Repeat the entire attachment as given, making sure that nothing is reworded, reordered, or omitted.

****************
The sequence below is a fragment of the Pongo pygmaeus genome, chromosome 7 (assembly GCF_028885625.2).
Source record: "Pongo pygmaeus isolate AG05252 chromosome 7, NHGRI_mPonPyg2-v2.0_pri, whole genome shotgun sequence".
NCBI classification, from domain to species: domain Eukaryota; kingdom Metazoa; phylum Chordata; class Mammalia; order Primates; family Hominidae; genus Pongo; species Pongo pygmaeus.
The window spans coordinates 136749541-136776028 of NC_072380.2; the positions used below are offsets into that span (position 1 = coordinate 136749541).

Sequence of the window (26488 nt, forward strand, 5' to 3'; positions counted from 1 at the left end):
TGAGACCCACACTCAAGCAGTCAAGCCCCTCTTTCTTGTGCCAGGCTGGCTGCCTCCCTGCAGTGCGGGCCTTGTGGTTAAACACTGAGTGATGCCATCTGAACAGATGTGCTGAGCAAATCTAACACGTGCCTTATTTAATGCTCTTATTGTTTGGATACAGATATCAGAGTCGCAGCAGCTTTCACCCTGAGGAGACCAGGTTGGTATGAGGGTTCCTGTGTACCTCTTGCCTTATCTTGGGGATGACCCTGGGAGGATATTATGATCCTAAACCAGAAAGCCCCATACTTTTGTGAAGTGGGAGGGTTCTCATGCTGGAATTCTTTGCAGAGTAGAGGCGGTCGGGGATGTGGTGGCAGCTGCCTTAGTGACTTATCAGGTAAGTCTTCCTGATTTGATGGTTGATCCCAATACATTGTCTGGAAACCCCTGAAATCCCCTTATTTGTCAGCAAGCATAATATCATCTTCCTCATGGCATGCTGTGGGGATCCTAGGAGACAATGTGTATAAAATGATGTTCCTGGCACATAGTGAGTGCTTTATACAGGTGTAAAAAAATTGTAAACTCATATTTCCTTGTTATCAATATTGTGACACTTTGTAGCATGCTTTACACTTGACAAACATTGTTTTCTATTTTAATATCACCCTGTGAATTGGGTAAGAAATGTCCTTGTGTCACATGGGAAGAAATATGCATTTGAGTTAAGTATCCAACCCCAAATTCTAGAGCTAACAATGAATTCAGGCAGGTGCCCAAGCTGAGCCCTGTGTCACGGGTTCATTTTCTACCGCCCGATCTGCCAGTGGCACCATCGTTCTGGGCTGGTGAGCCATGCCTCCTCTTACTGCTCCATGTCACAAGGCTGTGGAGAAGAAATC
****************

The sequence below is a fragment of the Pongo pygmaeus genome, chromosome 7 (assembly GCF_028885625.2).
Source record: "Pongo pygmaeus isolate AG05252 chromosome 7, NHGRI_mPonPyg2-v2.0_pri, whole genome shotgun sequence".
NCBI classification, from domain to species: domain Eukaryota; kingdom Metazoa; phylum Chordata; class Mammalia; order Primates; family Hominidae; genus Pongo; species Pongo pygmaeus.
The window spans coordinates 136749541-136776028 of NC_072380.2; the positions used below are offsets into that span (position 1 = coordinate 136749541).

Sequence of the window (26488 nt, forward strand, 5' to 3'; positions counted from 1 at the left end):
TGAGACCCACACTCAAGCAGTCAAGCCCCTCTTTCTTGTGCCAGGCTGGCTGCCTCCCTGCAGTGCGGGCCTTGTGGTTAAACACTGAGTGATGCCATCTGAACAGATGTGCTGAGCAAATCTAACACGTGCCTTATTTAATGCTCTTATTGTTTGGATACAGATATCAGAGTCGCAGCAGCTTTCACCCTGAGGAGACCAGGTTGGTATGAGGGTTCCTGTGTACCTCTTGCCTTATCTTGGGGATGACCCTGGGAGGATATTATGATCCTAAACCAGAAAGCCCCATACTTTTGTGAAGTGGGAGGGTTCTCATGCTGGAATTCTTTGCAGAGTAGAGGCGGTCGGGGATGTGGTGGCAGCTGCCTTAGTGACTTATCAGGTAAGTCTTCCTGATTTGATGGTTGATCCCAATACATTGTCTGGAAACCCCTGAAATCCCCTTATTTGTCAGCAAGCATAATATCATCTTCCTCATGGCATGCTGTGGGGATCCTAGGAGACAATGTGTATAAAATGATGTTCCTGGCACATAGTGAGTGCTTTATACAGGTGTAAAAAAATTGTAAACTCATATTTCCTTGTTATCAATATTGTGACACTTTGTAGCATGCTTTACACTTGACAAACATTGTTTTCTATTTTAATATCACCCTGTGAATTGGGTAAGAAATGTCCTTGTGTCACATGGGAAGAAATATGCATTTGAGTTAAGTATCCAACCCCAAATTCTAGAGCTAACAATGAATTCAGGCAGGTGCCCAAGCTGAGCCCTGTGTCACGGGTTCATTTTCTACCGCCCGATCTGCCAGTGGCACCATCGTTCTGGGCTGGTGAGCCATGCCTCCTCTTACTGCTCCATGTCACAAGGCTGTGGAGAAGAAATC